Tuesday, May 19, 2009
Thursday, April 16, 2009
- Check your tires - Bicycle tires and tubes are vulnerable to sudden failure if the rubber get brittle. If you bike has been left near a heater or exposed to direct sunlight you may find that the rubber is cracked and brittle. If so, it is time to go to the bike shop and pick up some new tires. A tire with old rubber can bust at any time, and this is usually not something you can fix at the side of the road.
- Lube it - Treat your bike to some protection from the elements. Lube the chain and also drop some on brake pivot points (keep it off the brake pads!), derailleurs, and anything else that moves on the bike. The lubricant adds a layer of protection that extends the life of your components. Don't add too much, though, as the lubricant will attract dirt and grime.
- Tighten it - Check and tighten the critical bolts on your bike. At the very minimum check the front and rear quick releases, handlebar clamp, stem, front and rear brake attachment points, and seatpost clamp.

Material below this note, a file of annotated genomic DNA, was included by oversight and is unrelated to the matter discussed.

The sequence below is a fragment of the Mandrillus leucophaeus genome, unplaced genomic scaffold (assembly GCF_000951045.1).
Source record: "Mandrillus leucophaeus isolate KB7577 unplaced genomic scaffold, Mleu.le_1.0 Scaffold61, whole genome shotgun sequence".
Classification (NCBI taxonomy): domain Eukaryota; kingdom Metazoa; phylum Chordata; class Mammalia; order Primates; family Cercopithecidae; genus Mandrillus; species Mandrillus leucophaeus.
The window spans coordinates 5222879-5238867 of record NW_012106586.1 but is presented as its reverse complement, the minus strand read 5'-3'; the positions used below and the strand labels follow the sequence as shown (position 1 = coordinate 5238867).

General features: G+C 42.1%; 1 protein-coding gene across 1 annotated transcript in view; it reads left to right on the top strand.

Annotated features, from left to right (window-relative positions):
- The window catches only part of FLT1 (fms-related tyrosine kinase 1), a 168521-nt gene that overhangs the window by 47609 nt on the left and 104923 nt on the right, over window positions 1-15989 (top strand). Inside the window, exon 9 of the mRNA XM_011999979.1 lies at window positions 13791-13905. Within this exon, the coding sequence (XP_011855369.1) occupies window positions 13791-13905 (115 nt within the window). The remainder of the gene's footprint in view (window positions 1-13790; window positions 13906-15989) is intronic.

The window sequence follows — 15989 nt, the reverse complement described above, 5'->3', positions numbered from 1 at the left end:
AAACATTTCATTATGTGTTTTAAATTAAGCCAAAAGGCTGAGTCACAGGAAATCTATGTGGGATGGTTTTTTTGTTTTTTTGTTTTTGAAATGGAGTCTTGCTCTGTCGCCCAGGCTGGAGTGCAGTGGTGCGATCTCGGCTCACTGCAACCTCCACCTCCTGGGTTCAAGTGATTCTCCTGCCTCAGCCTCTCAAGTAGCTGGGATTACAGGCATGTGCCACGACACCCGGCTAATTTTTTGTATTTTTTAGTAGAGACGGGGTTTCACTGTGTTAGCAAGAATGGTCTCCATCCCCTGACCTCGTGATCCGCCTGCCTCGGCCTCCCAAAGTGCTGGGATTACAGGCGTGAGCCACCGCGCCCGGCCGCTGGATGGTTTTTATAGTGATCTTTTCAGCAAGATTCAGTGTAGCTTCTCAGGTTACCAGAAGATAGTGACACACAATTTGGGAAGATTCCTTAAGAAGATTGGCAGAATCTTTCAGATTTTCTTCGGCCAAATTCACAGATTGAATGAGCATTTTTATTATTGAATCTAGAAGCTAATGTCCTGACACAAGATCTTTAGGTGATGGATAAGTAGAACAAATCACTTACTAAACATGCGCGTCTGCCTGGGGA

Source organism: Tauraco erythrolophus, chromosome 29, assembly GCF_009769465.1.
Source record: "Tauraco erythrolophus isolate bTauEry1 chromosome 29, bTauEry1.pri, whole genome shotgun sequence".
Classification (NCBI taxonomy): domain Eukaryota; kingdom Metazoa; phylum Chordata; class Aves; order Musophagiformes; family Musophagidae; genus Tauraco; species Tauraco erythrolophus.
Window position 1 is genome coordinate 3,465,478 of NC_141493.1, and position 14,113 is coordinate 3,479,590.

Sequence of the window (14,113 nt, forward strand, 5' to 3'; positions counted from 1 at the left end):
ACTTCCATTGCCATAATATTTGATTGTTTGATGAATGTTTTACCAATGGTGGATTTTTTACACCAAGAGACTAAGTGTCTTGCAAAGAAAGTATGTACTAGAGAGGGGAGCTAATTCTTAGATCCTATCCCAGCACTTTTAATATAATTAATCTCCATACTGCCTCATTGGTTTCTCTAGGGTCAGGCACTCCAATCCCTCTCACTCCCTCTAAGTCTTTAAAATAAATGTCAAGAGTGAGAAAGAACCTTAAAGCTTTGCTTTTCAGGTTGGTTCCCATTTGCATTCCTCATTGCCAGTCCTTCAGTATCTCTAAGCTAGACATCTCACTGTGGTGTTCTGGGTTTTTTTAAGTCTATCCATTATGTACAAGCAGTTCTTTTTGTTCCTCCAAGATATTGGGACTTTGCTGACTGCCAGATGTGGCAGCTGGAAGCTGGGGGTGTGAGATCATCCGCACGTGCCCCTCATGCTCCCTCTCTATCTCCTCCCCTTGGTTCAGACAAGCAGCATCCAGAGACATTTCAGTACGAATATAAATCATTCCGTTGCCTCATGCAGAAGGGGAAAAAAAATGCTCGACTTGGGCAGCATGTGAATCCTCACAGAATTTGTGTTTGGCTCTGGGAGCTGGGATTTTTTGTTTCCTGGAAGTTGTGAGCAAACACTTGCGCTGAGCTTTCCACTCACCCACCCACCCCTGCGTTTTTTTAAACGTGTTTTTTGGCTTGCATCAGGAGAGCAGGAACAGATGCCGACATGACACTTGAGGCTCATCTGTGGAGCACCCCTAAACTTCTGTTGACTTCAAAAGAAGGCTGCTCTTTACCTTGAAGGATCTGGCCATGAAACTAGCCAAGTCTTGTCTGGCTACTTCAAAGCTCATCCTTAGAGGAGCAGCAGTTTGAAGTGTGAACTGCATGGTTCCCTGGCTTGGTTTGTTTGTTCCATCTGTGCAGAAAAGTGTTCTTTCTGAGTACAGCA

Monday, March 30, 2009
Saddle Peak is a massively popular spot for cyclists, as it is the nexus for many classic routes like Piuma, Fernwood, Stunt, and Los Flores. So be aware that you may need to adjust your route because of this closure.
UPDATE April 4, 2009: The construction crew was on site today during the early afternoon, and they were making sure that no one could get through. This leaves Stunt and Saddle Peaks (Fernwood) as the only two options for ascent/descent when construction workers have the road closed.
Sunday, March 1, 2009
- Transfer your weight to the good wheel. You are about to start braking, and you need get additional traction on the tire that is still inflated. This means getting your butt way over the rear wheel or else moving your body forward and resting more of your weight on the handlebars.
- Hit the brakes. Brake hard on the good wheel, and much more softly on the flat tire. If your leak is not too fast, no need to freak out. But if you have a blowout, you need to slow down in a hurry. On the flats it is not the end of the world if you ride on a flat for a few extra meters, but it is not an option on a big descent